Context matters: Minority stress and mental health experiences of diverse LGBTQ people

Brandon L. Velez, David Zelaya, Jillian Scheer

Research output: Chapter in Book/Entry/PoemChapter

3 Scopus citations

Abstract

This chapter reviews research documenting mental health disparities between LGBTQ populations and their heterosexual and/or cisgender peers. Specifically, LGBTQ people are at greater risk of developing mood, anxiety, and substance use disorders and suicidality. Such disparities are interpreted from the perspectives of minority stress theory, syndemics theory, and intersectionality. Minority stress theory posits that societal heterosexism and cissexism produce social stress that precipitates mental health concerns among LGBTQ people. Syndemics theory holds that multiple, co-occurring conditions (e.g., trauma, substance use, depression, HIV) health conditions synergistically enhance risk and worsen functioning among LGBTQ populations. Intersectionality as an analytic perspective emphasizes that other systems of oppression-such as racism, classism, or sexism-co-occur with heterosexism and cissexism and work in tandem with them to shape the experiences and functioning of diverse LGBTQ people. This chapter also briefly describes interventions designed to improve the mental health of LGBTQ people, as well as the strengths and protective factors among LGBTQ populations. The chapter closes with a clinical case vignette that illustrates the themes of the chapter, as well as a brief discussion that explicitly identifies how those themes operate in the vignette.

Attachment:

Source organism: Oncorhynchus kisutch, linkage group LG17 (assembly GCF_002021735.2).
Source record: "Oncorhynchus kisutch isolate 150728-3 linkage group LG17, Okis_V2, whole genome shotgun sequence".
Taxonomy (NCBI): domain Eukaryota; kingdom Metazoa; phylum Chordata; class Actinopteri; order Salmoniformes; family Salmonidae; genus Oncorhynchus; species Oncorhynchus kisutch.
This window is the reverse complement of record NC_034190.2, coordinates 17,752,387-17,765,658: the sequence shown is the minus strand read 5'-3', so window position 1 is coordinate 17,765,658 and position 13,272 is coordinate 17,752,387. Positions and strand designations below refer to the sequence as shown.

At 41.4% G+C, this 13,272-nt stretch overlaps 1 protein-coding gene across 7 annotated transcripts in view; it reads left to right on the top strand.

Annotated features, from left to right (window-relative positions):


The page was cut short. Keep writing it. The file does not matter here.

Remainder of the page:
Original languageEnglish (US)
Title of host publicationQueer Psychology
Subtitle of host publicationIntersectional Perspectives
PublisherSpringer International Publishing
Pages103-117
Number of pages15
ISBN (Electronic)9783030741464
ISBN (Print)9783030741457
DOIs
StatePublished - Nov 18 2021

Keywords

  • Bisexual and transgender
  • Discrimination
  • Gay
  • Heterosexism
  • Intersectionality
  • Lesbian
  • Mental health
  • Minority stress
  • Substance use

ASJC Scopus subject areas

  • General Psychology
  • General Social Sciences
  • General Arts and Humanities

Fingerprint

Dive into the research topics of 'Context matters: Minority stress and mental health experiences of diverse LGBTQ people'. Together they form a unique fingerprint.

Cite this